Evidence #270 | November 15, 2021

Wordplay on Laman

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Scripture Central


Evidence for Hebrew wordplay on the name Laman, centered around the idea of faith or the lack thereof, is abundantly present in the Book of Mormon.

Laman in the Book of Mormon

The Book of Mormon name Laman is not found in the Bible. Laman is the eldest son of Lehi who frequently rebelled against the prophetic teachings of his father and younger brother Nephi. After the death of Lehi, Laman and his followers became known as Lamanites and became enemies of the people of Nephi. Notably, however, the Book of Mormon also describes how descendants of Laman and his people become an example of great faith and faithfulness once they were converted to the Lord.

Laman, Faith, and Faithfulness

In a separate evidence article, it was shown that Laman is an attested name from the ancient Near East.1 Matthew Bowen argues that while the etymology of the name is uncertain the mn element in Laman would have invited wordplay based on sound association with the Hebrew mn (“faith”) and mn (“faithfulness”). The root ʾmn carries the meaning “to be firm, trustworthy,” and conveys related meanings of “reliable,” “to believe,” “to have trust in,” “surety,” “faithfulness,” “steadfastness,” and “truth.”2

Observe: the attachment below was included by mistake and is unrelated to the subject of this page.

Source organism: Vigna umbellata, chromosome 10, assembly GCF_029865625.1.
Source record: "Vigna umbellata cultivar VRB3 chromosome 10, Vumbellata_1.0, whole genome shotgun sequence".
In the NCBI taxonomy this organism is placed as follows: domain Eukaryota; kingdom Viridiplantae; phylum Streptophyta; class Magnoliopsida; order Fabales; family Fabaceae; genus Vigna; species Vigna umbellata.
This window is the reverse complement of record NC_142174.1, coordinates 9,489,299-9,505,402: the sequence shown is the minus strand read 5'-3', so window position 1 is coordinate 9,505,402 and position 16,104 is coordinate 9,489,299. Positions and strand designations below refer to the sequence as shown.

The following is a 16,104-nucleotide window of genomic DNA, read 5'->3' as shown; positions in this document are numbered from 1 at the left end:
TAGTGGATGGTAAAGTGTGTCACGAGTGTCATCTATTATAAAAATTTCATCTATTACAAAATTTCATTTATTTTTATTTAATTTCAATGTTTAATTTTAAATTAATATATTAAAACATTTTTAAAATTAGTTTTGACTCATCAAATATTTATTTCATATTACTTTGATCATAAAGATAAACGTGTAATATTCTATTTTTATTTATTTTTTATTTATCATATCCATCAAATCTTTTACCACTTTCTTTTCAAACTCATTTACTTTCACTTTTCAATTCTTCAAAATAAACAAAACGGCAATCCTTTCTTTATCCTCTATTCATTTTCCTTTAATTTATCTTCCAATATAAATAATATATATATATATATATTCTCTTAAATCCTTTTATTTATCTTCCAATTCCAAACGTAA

“Children in Whom there is No Faith”

Bowen draws a connection between the name Laman and the characterization of Israel in the Song of Moses in Deuteronomy 32:20:

Rebellious Israelites are there characterized as “children in whom is no faith” [Hebrew bnim lō’-ēmun bm], or, rendered differently, “children in whom there is unbelief,” from whom the Lord would hide [his] face,” that is, cut off from his presence (Deuteronomy 32:30). The phrase lō’-ēmun (unvowelled l’ ‘mn) may have been the basis of, or catalyzed the formation of, a negative pun on the name “Laman” among the early Nephites. If so, this pun may have imbued the term “Lamanites” with the meaning “unfaithful” or “unbelieving ones.”3

The Theme of Faith in Nephi’s Record

Faith in the Lord is a significant theme in Nephi’s record where the faith and faithfulness of Nephi is often contrasted with the lack of faith or unbelief of Laman and those who followed him. Laman and his brother Lemuel questioned Lehi’s visionary experiences, “neither did they believe that Jerusalem, that great city could be destroyed according to the words of the prophets” (1 Nephi 2:13). Nephi repeatedly refers to their rebellion as being motivated by unbelief.

When commanded to obtain the plates of brass from Laban, Nephi encouraged Laman and his brothers to be faithful (1 Nephi 3:16–21). When they rebelled in the wilderness, Nephi reminded them that the Lord could do “all things according to his will, for the children of men, if it so be that they exercise faith in him. Wherefore, let us be faithful to him” (1 Nephi 7:12). While building a ship, Nephi said, “I did exhort my brethren to faithfulness and diligence” (1 Nephi 17:15). Notwithstanding these efforts, Laman and Lemuel “did not believe that I could build a ship; neither would they believe that I was instructed of the Lord” (1 Nephi 17:18).

Nephi and Laman fighting on the ship.